Like a forest, plain or desert, our skin has different ecologies. We have oily sites like our face and torso, dry sites like our hands and forearms, and moist sites like our feet and armpits. And all over our skin, we have tremendous numbers of microbes—bacteria, fungi and viruses that make up what is called the skin microbiome.
There are dangerous germs that can make us sick, and you probably have heard a lot about them. Most microbes, however, are good for us. For example, they help in developing and maintaining our immune system, and can help to protect against infections.
I have spent most of the last few years working on methods to characterize what are the microbes on our skin, including who is there and what are they doing. Our previous research has shown that our skin’s microbes are very much shaped by where on the skin they are found, and what that skin site is like. For example, oily sites have a lot of bacteria and fungi that grow well with oil. Sites in and around the nose might have a lot of bacteriophages, which are bacterial viruses. Relatively dry sites like the hands tend to be very diverse, with a lot of different types of bacteria. Foot sites tend to look very different—likely because they get exposed to different environments as we walk around, and the skin there is also quite different, thick and scaly.
The skin is probably one of the most continually perturbed parts of our bodies—we are constantly showering, washing, touching things and other people, and moving from one place to another. Understanding whether and how our skin microbes change over time is important to understanding how changes in microbial communities may lead to disease or health. In our recently published paper, we studied the stability of our skin communities over time and found some surprising results.
Our first question was, how stable is the skin microbiome? Despite how exposed our skin is, we found that skin microbes were generally stable over both short and long time periods. Foot sites were least stable. This might be because there is some selective pressure exerted at oilier sites on the body that isn’t present in the feet. Alternately, maybe our immune system is less active in our extremities, given lower blood flow and thicker skin on our feet, which might change the immune surveillance. We also saw that stability could be an individual-specific quality—some individuals could have extraordinarily stable communities, while others had more fluctuations. Again, this could be caused by a combination of factors, from hygiene and other behaviors, temperature, environment, to the immune status. Surprisingly, even though we’re constantly touching things, the hands were relatively stable.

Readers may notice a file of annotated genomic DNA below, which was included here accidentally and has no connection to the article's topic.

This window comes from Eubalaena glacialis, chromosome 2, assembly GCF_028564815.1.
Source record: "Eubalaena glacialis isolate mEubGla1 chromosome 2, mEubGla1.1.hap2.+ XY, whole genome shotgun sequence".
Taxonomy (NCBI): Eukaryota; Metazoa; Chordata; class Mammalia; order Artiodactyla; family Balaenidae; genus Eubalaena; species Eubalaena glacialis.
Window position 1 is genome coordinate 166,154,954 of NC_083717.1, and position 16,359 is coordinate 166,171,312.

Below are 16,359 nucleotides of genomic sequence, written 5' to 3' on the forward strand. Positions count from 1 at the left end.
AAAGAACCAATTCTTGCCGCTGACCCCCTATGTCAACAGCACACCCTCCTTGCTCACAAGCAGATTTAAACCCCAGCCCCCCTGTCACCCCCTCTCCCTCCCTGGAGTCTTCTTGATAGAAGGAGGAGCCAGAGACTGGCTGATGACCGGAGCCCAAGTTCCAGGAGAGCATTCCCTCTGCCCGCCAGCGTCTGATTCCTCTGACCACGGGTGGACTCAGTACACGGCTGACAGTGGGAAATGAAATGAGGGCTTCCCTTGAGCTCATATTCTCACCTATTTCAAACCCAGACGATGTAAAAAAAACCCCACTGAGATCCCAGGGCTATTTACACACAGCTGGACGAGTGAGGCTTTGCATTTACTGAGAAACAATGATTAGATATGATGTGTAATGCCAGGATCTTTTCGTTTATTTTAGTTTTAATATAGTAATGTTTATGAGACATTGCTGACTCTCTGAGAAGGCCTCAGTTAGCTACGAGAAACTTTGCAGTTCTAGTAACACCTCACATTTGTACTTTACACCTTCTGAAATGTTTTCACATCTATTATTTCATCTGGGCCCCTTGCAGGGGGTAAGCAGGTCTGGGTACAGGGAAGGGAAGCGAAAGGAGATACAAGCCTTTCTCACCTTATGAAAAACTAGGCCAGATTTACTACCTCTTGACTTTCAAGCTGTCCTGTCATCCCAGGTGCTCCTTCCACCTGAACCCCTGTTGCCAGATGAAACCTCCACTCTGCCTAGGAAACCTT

We also asked, what wasn’t stable? We did an analysis looking at transience, or appearance/disappearance of species over time. When species are low in abundance, they tend to be appear/disappear more often. Generally, though, when a microbe is high in abundance, it tends to be really stable. There was one exception—human viruses, which could appear/disappear even if they were abundant. We looked a little farther and found that the DNA viruses didn’t appear to obey the same rules that other microbes do, in terms of skin-site specificity. In retrospect, this makes sense because DNA viruses infect human cells—and they’re not as dependent as bacteria might be in growing in a particular skin site. Interestingly, we also saw that viruses tended to be very specific to an individual. While most of us have a core set of bacteria and fungi, the same wasn’t true for the human viruses—we tend to have our own unique set of them.
Finally, we asked, where do we get our microbes from? Are we constantly re-acquiring them from the environment or other people, or do we constantly replenish our own microbes? To understand this, we did an analysis that is kind of like what the cops do on CSI—look at single differences in the DNA. Except here, we are looking at differences in microbial DNA, not human DNA. If they remain the same, it’s very probable that we retain the same strains over time. We saw that distributions remained very stable over time—so our resident skin microbes likely live in deeper crevices of the skin (or in our hair follicles) where they constantly grow and replenish our skin.
In summary, we were surprised to see such striking stability in the microbiome at most of our skin sites. Especially in the hands, because they are constantly in use and are continually being cleaned. But this was in healthy individuals—future studies need to look at individuals who have defective immune systems, those who often get skin disease, or people who take antibiotics often, since their skin communities might be quite different.